They are discouraged in groups because of the danger associated with drafting when in the aerobars. If a rider agrees to not use the bars in the pack, they are typically not excluded. There were several tri-bikes in with the group rides I did, but before the start, several people went over to say "You aren't going to draft when in the aerobars are you?" People dropped in when they were in front of the pack or when they were dropped. Everything was fine. On one ride though, someone dropped in while in the middle of the pack and got a severe scolding by everyone that saw them do it, the instant they did it.
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Old 12-28-04, 09:03 AM   #11
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that's the way to handle it I think.
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Old 12-28-04, 09:46 AM   #12
hi565
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Quote:
Originally Posted by miater
I think it's ridiculous for groups to exlude riders on tri bikes.

I have a lemond road bike and cervelo dual tri bike.

you can ride a tri bike in a group, just stay on the pursuit bars where you can reach the brakes.

you can reach over when you have to shift, it's not much more difficult than reaching for the old style downtube shifters.

I ride the lemond in groups usually, for one reason, I just want my cervelo to last forever, I 'm in love with it

road geometry is more comfortable for long rides, at least for me.

if I were to only get one bike - it would be the cervelo soloist.

giant 's tcr aero bikes are an option too.

they are not really tri geometry , but they are steeper than most road bikes. slightly.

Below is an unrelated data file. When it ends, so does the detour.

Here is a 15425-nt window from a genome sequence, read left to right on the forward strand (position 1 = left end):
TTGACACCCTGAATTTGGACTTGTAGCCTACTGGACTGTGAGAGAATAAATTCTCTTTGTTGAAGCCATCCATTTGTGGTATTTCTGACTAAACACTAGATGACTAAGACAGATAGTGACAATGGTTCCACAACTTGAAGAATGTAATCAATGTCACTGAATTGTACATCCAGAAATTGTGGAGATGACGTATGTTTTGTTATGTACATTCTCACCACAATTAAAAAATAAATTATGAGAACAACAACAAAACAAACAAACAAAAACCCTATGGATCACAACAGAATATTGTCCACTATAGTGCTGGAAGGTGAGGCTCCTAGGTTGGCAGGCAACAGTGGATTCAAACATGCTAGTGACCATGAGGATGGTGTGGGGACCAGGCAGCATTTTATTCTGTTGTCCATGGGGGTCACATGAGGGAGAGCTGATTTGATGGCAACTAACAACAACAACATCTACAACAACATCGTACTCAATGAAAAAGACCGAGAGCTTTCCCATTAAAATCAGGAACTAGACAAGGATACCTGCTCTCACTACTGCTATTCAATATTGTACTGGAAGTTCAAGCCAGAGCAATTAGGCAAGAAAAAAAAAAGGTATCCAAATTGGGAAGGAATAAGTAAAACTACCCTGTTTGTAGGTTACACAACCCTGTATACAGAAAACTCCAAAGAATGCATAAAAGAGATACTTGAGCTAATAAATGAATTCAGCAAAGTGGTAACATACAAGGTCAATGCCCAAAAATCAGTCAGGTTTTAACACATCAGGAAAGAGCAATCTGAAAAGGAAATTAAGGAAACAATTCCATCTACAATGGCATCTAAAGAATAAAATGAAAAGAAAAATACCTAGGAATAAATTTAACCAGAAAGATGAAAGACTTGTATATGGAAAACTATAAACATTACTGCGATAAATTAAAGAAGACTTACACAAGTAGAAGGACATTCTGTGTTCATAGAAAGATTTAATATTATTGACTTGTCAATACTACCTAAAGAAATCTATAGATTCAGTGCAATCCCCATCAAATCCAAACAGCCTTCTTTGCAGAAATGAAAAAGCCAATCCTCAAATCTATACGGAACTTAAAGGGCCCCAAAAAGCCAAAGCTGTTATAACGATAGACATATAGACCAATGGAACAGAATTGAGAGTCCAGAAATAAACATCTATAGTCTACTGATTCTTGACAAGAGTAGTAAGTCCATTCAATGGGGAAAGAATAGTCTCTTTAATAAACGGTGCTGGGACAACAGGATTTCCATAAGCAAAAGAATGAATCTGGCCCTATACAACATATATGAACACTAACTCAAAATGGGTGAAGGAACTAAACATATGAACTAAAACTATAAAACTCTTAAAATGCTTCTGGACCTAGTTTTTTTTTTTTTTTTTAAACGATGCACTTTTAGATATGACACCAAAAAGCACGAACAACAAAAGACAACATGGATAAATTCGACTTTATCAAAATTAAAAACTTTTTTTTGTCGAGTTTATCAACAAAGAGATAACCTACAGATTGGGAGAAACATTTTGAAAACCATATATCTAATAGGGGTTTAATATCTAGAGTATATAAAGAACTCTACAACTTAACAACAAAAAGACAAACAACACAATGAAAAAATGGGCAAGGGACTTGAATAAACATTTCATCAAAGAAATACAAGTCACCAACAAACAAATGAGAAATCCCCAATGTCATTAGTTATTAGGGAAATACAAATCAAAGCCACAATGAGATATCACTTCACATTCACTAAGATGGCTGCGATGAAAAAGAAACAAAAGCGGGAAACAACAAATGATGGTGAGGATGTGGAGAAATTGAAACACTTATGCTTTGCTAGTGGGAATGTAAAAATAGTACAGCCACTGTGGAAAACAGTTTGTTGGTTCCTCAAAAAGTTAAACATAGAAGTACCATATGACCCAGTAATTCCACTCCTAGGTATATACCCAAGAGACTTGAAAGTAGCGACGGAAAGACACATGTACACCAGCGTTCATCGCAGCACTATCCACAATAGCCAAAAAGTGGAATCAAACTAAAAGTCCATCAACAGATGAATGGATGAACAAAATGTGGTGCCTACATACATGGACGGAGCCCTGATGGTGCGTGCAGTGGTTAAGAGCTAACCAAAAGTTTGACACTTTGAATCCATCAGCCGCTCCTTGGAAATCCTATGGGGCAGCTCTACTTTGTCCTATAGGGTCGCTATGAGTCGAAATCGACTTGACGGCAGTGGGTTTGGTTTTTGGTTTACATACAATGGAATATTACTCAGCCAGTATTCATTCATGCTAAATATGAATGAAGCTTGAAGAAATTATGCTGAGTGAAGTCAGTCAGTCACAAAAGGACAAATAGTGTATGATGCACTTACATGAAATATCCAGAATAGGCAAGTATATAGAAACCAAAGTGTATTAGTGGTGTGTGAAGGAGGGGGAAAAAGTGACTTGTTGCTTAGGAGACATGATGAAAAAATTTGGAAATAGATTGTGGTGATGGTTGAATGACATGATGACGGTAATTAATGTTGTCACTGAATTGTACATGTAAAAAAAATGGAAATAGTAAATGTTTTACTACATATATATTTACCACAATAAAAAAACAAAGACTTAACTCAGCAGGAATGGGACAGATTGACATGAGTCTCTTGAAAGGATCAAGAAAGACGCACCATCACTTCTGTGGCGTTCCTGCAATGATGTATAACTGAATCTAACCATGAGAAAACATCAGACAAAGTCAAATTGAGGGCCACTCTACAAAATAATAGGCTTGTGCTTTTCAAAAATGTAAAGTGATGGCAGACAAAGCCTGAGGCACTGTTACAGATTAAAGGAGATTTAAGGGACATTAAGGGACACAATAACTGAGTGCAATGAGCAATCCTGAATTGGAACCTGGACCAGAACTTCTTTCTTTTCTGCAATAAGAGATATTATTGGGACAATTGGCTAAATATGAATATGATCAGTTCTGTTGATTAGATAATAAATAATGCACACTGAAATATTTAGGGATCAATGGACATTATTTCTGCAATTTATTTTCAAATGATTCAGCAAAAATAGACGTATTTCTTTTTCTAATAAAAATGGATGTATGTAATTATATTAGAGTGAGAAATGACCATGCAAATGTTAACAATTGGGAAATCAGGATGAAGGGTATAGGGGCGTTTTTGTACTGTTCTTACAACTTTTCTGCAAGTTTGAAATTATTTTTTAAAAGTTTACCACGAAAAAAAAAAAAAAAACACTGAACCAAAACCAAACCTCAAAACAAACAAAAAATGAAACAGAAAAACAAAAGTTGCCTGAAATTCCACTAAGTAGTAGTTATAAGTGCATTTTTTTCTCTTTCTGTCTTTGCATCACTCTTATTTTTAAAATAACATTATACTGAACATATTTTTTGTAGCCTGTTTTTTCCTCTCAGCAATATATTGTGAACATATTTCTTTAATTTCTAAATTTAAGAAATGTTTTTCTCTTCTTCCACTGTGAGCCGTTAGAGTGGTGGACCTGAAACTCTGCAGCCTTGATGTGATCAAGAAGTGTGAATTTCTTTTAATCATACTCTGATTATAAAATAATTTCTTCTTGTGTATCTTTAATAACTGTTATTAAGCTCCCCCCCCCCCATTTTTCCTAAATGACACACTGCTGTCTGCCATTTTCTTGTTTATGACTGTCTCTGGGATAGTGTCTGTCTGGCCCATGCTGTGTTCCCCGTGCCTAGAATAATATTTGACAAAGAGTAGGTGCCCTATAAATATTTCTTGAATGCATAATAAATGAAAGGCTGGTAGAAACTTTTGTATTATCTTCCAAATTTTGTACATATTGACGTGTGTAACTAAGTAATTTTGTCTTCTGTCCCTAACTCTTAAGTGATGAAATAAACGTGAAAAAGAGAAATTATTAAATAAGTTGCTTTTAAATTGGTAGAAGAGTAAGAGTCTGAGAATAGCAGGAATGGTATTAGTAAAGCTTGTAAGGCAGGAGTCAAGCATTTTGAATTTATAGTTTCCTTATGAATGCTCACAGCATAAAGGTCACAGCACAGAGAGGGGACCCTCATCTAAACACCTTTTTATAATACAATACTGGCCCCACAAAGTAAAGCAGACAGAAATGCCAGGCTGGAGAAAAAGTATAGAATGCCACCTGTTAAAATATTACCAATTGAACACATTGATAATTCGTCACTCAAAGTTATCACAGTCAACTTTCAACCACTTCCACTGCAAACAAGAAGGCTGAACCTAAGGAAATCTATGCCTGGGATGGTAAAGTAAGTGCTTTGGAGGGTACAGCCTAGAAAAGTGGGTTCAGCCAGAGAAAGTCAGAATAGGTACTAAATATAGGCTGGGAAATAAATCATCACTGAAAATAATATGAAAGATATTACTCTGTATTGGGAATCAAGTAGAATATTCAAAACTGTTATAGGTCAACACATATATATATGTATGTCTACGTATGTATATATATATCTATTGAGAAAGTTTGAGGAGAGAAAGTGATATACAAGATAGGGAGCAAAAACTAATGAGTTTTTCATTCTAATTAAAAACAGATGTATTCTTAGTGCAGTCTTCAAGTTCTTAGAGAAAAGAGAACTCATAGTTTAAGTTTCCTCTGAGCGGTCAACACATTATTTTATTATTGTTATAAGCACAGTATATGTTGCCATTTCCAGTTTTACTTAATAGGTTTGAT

and they have clip ons , drop bars with sti.
do



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the words any


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im just kidding with you
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Old 12-29-04, 12:44 AM   #13
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I think you'll be fine with the tri bike if that's the route you take. I believe Cervelo stopped making the One this year, but several people on trifuel have recommended the Dual. You can read reviews on it here:
http://gear.trifuel.com/review.cgi?ID=418

I've also had several people recommend the Giant OCR series road bike that they converted to tri specific and as well the Kestrels.
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Old 12-29-04, 08:58 AM   #14
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If you are planning to ride with a group (of roadies), I would highly recommend not getting a tri bike. Also, it doesn't say where you live, but if the terrain is hillly, a road bikes shallower seat tube geometry would be a better choice.

Take a look at the Kestrel Talon. Really quite a fantastic bike! (no, I don't work for Kestrel, but yes, that is my bike).
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Old 01-04-05, 12:12 PM   #15
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you aren't the first one to kid me about that - I guess as i get older and my eyesight gets worse, space is a good thing:-)